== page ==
Many elderly experience bouts of depression and loneliness in their later years. This is especially common for people who do not have some form of activity to fill their days. A study conducted by the University of California San Francisco concluded that the elderly demographic has the highest number of people who suffer from loneliness. The same study showed that lonely seniors are more likely to see their health decline faster which ultimately leads to earlier death. Having someone to talk to and do things with is an even bigger challenge when living far away from family members.
It’s a no-brainer, social interaction and a feeling of contribution is beneficial to one’s health. Whether this is working, or volunteering, people need something to do, but too many restrictions on retirees leave many of them sitting at home alone. Creating more volunteer opportunities and allowing expats to actually partake in those opportunities would not only help the elderly community be happier and healthier but would also help spread the knowledge that they possess: a true win-win for both the elderly community and the younger population.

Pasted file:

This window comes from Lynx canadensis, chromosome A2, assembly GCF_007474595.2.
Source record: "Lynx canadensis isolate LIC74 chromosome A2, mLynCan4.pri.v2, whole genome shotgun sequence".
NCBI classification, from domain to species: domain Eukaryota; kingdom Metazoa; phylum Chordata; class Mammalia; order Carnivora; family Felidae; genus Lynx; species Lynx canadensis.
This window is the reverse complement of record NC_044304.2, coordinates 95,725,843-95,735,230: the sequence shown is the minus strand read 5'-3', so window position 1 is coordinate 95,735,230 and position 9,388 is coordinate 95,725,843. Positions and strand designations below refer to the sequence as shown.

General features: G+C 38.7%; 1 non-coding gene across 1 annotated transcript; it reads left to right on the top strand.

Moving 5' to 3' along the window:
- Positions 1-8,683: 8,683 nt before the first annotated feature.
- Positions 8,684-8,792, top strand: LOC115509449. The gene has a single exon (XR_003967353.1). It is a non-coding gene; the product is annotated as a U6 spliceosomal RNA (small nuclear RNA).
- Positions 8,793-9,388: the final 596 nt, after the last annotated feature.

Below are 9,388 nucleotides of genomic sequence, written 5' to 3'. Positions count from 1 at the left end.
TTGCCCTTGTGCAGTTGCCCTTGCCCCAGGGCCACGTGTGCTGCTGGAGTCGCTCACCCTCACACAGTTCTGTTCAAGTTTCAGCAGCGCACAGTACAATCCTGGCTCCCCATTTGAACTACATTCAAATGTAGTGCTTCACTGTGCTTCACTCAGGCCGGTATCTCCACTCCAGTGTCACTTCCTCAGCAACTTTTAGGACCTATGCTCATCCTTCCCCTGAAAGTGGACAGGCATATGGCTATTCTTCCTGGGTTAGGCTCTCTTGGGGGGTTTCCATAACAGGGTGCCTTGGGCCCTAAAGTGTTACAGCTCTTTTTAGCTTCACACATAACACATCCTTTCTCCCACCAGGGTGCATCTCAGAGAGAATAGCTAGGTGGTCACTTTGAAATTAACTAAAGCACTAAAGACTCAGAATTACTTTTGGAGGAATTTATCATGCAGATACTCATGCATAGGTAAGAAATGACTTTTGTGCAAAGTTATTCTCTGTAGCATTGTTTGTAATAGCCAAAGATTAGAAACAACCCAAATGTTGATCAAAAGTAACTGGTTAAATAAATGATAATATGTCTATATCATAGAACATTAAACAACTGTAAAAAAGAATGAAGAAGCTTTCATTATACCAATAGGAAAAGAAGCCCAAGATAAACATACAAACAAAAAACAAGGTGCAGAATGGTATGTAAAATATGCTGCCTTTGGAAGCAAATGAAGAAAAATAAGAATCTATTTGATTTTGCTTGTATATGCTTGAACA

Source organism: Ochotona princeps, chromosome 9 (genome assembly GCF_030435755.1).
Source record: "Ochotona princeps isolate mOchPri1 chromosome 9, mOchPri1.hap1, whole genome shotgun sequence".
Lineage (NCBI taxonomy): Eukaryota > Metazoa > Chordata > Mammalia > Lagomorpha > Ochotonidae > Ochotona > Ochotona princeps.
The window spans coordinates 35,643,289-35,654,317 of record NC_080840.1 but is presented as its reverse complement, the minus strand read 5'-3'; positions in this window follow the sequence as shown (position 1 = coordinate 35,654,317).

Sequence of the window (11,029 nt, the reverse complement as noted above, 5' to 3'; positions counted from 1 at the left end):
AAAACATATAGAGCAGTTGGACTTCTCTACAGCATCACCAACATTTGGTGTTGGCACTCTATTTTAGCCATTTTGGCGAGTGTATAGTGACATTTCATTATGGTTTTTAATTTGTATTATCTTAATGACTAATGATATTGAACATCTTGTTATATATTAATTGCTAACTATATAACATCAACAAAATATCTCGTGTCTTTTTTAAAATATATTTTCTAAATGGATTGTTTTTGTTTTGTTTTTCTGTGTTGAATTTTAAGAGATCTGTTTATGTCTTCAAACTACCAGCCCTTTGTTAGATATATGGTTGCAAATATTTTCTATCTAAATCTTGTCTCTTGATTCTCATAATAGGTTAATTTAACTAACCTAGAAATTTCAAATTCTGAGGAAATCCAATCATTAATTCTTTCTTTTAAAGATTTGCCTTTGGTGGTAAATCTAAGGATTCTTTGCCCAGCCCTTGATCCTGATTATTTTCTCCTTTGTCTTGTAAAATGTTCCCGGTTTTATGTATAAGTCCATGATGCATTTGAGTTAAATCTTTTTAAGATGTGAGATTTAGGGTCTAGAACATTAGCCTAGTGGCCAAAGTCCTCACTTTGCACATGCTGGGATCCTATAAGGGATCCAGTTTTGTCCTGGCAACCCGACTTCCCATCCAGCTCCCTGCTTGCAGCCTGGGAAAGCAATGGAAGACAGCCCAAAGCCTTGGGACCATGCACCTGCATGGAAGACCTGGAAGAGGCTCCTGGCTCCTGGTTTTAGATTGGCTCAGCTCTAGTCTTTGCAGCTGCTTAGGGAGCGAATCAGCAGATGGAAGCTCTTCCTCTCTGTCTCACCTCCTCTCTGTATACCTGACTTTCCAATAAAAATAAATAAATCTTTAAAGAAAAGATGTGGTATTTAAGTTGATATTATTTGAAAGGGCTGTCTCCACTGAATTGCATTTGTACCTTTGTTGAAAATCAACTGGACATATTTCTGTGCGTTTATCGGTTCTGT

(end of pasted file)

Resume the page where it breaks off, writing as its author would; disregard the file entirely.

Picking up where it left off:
Increasing the awareness of what the elderly population needs will only help the city in the long run. Chiang Mai markets themselves as a prime location for elderly expats, but if changes are not made they may soon lose their spot as a retiree haven.
The goal of the three seminars is to discuss the issues that plague the local and expat elderly populations in the hopes of informing the business and government sectors. Hopefully, these discussions will eventually lead to real, positive changes for not only the elderly but for the entire city.
The next Elderly Expat Seminar for Northern Thailand will be held July 3rd at the Empress Hotel.
For questions, please contact seminar organiser Jack at email@example.com or consult the Foundation for Older Person Development website at: http://fopdev.or.th/en/.